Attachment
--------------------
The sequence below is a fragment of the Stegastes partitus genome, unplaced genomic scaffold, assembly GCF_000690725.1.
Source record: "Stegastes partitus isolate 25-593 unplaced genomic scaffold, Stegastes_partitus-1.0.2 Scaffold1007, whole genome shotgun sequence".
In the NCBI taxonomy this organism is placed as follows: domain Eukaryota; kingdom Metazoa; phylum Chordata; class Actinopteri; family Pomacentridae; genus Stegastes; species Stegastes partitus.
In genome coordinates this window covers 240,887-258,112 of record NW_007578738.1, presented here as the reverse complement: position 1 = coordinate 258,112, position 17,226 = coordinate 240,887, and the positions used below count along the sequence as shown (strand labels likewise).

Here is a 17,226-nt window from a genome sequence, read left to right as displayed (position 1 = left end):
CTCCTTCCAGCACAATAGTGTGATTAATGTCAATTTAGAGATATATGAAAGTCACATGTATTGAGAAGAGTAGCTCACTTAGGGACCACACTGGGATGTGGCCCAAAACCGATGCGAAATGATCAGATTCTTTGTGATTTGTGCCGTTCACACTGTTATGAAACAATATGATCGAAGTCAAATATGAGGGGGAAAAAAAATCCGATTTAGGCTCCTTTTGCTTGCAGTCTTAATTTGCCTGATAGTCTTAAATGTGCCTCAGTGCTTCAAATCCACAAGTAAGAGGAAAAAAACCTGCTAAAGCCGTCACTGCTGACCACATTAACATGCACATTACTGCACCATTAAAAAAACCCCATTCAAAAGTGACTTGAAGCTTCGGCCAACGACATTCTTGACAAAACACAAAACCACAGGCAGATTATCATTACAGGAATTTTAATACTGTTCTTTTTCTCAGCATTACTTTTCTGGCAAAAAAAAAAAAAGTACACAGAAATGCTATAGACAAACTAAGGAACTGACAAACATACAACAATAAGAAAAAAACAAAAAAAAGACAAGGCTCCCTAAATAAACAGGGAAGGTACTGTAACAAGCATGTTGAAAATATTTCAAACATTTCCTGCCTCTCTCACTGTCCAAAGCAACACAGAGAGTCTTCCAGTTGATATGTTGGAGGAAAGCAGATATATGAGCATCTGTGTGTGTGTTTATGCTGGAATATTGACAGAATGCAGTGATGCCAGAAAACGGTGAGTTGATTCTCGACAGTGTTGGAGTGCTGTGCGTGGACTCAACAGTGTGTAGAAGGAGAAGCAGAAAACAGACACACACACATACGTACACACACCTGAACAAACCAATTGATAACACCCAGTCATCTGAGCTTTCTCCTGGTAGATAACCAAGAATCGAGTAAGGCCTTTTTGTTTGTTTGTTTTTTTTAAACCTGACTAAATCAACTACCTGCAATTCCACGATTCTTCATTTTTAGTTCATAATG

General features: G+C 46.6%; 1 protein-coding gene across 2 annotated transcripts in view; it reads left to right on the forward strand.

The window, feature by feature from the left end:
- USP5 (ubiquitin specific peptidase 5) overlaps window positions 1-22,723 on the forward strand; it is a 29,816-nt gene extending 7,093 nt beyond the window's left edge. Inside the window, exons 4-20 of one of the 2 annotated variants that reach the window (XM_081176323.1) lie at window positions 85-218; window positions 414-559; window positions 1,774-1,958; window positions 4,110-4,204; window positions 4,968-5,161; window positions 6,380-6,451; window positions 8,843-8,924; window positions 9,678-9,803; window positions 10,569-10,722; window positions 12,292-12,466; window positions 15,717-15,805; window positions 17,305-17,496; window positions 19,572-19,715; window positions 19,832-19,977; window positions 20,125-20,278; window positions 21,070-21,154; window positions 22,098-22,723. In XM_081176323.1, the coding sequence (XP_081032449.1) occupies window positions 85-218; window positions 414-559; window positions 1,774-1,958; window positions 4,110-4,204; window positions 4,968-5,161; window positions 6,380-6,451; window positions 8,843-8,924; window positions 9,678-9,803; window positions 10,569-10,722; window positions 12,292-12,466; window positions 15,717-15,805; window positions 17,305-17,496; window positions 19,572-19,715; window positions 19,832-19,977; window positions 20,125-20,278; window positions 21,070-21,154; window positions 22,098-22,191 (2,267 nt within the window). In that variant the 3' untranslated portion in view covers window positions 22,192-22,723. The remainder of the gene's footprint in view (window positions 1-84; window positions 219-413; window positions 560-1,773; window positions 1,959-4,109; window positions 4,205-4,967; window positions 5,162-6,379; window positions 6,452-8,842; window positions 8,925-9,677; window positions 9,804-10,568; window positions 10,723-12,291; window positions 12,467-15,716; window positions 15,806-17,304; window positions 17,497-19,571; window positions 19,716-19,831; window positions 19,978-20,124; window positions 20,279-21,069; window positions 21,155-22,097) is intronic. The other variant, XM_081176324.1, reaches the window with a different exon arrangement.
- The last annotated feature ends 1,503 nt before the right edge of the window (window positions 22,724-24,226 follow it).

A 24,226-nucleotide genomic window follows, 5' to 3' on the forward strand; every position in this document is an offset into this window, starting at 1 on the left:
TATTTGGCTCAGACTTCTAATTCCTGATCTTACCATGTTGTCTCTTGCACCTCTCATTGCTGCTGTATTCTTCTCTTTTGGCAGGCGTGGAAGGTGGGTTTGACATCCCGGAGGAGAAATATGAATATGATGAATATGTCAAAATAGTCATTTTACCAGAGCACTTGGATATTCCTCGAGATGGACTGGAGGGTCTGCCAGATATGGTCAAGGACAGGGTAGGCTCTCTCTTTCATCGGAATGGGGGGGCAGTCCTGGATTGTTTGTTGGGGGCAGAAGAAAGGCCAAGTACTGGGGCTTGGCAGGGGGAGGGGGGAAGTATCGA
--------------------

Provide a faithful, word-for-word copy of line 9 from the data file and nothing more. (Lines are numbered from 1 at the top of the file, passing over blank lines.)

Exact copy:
- USP5 (ubiquitin specific peptidase 5) overlaps window positions 1-22,723 on the forward strand; it is a 29,816-nt gene extending 7,093 nt beyond the window's left edge. Inside the window, exons 4-20 of one of the 2 annotated variants that reach the window (XM_081176323.1) lie at window positions 85-218; window positions 414-559; window positions 1,774-1,958; window positions 4,110-4,204; window positions 4,968-5,161; window positions 6,380-6,451; window positions 8,843-8,924; window positions 9,678-9,803; window positions 10,569-10,722; window positions 12,292-12,466; window positions 15,717-15,805; window positions 17,305-17,496; window positions 19,572-19,715; window positions 19,832-19,977; window positions 20,125-20,278; window positions 21,070-21,154; window positions 22,098-22,723. In XM_081176323.1, the coding sequence (XP_081032449.1) occupies window positions 85-218; window positions 414-559; window positions 1,774-1,958; window positions 4,110-4,204; window positions 4,968-5,161; window positions 6,380-6,451; window positions 8,843-8,924; window positions 9,678-9,803; window positions 10,569-10,722; window positions 12,292-12,466; window positions 15,717-15,805; window positions 17,305-17,496; window positions 19,572-19,715; window positions 19,832-19,977; window positions 20,125-20,278; window positions 21,070-21,154; window positions 22,098-22,191 (2,267 nt within the window). In that variant the 3' untranslated portion in view covers window positions 22,192-22,723. The remainder of the gene's footprint in view (window positions 1-84; window positions 219-413; window positions 560-1,773; window positions 1,959-4,109; window positions 4,205-4,967; window positions 5,162-6,379; window positions 6,452-8,842; window positions 8,925-9,677; window positions 9,804-10,568; window positions 10,723-12,291; window positions 12,467-15,716; window positions 15,806-17,304; window positions 17,497-19,571; window positions 19,716-19,831; window positions 19,978-20,124; window positions 20,279-21,069; window positions 21,155-22,097) is intronic. The other variant, XM_081176324.1, reaches the window with a different exon arrangement.